Rays put opening day focus on social justice issues

A post from the team Twitter account at 8 a.m. addresses Breonna Taylor's death.
On the Rays' opening day, this tweet was sent from the team account. Breonna Taylor was killed by Louisville police in March.
On the Rays' opening day, this tweet was sent from the team account. Breonna Taylor was killed by Louisville police in March. [ ]
Published July 24, 2020|Updated July 24, 2020

ST. PETERSBURG — The Rays used the occasion of Friday’s season opener to put a focus on social justice issues.

A post from the team Twitter account at 8 a.m. set the agenda, noting that opening day is “a great day to arrest the killers of Breonna Taylor.”

The Rays followed up with two other tweets about systemic racism, one noting the history and the other their commitment of nearly $100,000 to several Tampa Bay groups that fight the issue: Tampa’s Corporation to Develop Communities, the Pinellas County Urban League, the Equal Justice Initiative’s Community Remembrance Project Coalition, the NAACP Hillsborough County branch and the Pinellas People Empowering & Restoring Communities program.

The team also linked to a social justice resource guide on Twitter and in email — with the subject line #BlackLivesMatter. The guide includes links to an equity grant program; a list of Black, indigenous and people of color (BIPOC) businesses; educational resources, and organizations that deal with the issue.

Rays officials declined comment on the timing of the tweets and email, or the volume and tenor of reaction they received. But the statements align with the team’s messaging on such issues, driven by its diversity and inclusion committee, and a desire to generate conversation and prompt action.

In June, after the killing of George Floyd, the Rays and Rowdies issued a strongly-worded statement including this passage, and committing to financial support:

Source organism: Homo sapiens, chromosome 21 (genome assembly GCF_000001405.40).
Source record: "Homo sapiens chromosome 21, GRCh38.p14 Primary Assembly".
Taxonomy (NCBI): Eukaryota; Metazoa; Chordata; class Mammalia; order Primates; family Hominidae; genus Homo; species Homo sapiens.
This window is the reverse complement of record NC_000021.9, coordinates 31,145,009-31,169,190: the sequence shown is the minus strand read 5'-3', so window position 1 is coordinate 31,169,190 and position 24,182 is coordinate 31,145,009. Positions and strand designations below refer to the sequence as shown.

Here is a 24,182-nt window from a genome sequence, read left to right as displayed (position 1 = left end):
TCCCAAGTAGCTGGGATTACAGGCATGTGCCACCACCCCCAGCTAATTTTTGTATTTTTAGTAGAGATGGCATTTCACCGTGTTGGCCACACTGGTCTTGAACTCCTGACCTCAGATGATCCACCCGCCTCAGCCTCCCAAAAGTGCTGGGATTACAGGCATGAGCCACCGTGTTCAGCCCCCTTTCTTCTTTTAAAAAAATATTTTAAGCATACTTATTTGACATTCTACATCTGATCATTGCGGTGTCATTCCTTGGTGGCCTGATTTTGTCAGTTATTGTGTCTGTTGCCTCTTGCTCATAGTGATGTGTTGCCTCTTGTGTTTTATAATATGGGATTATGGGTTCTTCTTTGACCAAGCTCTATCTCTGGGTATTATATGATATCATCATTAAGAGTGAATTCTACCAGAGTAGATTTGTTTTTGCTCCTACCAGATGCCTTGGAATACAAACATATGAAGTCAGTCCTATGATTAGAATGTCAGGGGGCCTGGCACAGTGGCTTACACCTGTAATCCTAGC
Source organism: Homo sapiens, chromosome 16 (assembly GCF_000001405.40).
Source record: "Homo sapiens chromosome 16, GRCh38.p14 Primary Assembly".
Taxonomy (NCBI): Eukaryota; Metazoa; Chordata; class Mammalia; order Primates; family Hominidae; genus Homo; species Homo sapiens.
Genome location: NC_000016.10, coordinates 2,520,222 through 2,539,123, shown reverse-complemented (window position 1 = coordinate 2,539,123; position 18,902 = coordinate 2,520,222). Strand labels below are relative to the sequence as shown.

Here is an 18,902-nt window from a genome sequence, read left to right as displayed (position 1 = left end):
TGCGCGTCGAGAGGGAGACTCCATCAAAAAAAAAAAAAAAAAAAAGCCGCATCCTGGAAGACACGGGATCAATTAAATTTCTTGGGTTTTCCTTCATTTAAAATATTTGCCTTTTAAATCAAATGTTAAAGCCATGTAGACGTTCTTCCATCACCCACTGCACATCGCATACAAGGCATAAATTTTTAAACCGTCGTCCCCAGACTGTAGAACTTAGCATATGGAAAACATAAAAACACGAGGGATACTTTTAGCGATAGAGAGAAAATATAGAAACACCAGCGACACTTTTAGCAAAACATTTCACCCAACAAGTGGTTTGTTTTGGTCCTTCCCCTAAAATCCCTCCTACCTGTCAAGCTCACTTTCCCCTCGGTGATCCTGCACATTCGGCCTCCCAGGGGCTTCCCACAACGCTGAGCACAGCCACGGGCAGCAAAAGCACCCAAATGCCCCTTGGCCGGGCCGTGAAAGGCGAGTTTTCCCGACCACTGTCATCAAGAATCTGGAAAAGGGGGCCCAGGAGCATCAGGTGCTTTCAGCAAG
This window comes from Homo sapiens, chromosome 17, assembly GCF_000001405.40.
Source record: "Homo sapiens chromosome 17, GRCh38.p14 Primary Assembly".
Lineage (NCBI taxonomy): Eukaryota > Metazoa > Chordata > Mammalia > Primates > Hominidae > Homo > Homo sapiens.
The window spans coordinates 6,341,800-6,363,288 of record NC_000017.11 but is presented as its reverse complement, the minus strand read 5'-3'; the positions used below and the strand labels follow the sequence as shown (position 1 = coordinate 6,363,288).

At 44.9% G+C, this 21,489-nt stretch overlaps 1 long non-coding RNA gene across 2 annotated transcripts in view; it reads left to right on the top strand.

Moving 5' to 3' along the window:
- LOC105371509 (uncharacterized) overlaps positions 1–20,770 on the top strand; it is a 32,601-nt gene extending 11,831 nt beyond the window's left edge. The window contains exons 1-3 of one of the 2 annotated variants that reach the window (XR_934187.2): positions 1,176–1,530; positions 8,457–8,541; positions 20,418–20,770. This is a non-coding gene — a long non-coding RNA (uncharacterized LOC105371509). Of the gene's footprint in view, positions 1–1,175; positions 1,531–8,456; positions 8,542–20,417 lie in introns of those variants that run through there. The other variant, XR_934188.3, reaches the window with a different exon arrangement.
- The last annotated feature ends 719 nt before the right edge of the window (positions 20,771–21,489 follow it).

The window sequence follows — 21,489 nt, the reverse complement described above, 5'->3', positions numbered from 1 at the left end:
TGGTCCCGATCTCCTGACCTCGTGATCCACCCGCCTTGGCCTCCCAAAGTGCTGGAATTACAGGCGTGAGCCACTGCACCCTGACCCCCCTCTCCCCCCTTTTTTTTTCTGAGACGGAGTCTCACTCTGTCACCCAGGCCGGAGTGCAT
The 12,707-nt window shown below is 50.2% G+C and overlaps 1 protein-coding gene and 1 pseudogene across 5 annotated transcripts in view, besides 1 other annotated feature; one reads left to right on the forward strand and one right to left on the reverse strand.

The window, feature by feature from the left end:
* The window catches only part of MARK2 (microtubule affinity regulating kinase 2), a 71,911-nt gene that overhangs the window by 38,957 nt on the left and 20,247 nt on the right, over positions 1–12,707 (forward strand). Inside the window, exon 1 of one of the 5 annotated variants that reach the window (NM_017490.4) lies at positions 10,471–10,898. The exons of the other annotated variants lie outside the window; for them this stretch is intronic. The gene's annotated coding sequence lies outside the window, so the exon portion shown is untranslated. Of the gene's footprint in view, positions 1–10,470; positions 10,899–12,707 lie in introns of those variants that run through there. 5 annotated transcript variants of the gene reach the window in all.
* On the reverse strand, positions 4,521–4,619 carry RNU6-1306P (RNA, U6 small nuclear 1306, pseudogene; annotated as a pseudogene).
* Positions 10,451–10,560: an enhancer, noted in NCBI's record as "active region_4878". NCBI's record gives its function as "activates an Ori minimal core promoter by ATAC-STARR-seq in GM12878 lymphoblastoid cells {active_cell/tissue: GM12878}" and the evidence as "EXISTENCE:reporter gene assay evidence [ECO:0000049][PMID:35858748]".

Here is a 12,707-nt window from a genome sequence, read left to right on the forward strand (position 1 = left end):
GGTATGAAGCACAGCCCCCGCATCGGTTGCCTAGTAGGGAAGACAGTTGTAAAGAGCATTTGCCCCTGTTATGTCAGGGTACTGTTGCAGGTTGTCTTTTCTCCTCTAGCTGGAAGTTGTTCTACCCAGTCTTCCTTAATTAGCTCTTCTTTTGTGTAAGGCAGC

“Black Lives Matter. Police brutality is inhumane. We fully support the protestors exercising their civil rights. We stand with black families living in fear.

“Our country demands better than this for its people. We can’t breathe.

“Words are not enough and have never been enough. We need continued action and a re-education of our culture.”

Taylor, a 26-year-old Black woman, was shot and killed by Louisville police in March in her apartment, the result, her family said, of a botched raid to execute a drug warrant.

For tonight’s game, the Rays will be part of a league-wide initiative, with the letters BLM stenciled on the back of the Trop mound along with a reversed MLB logo that has the batter in black. Players can also wear batting practice T-shirts and uniform patches that say either Black Lives Matter or United For Change.

Prior to the game, players for both the Rays and Blue Jays will stand on the field, then hold a black cloth and kneel as a social justice video is played before the anthem. That was done before both Thursday games, Yankees at Nationals and Giants at Dodgers.

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The Rays will also make a point with the anthem, planning to play the stylized version Marvin Gaye performed at the 1983 NBA All-Star Game.

Centerfielder Kevin Kiermaier said Rays players have been talking about ways to show support, which could include some kneeling during the anthem. He said he plans to stand as he always has, but some players may kneel as it will be an individual rather than a team-wide decision.

Before the Giants-Dodgers game Thursday, the wife of Jackie Robinson, who became the first Black man to play Major League Baseball in 1947, was shown in a video proclaiming, “It’s time for Dodger baseball!”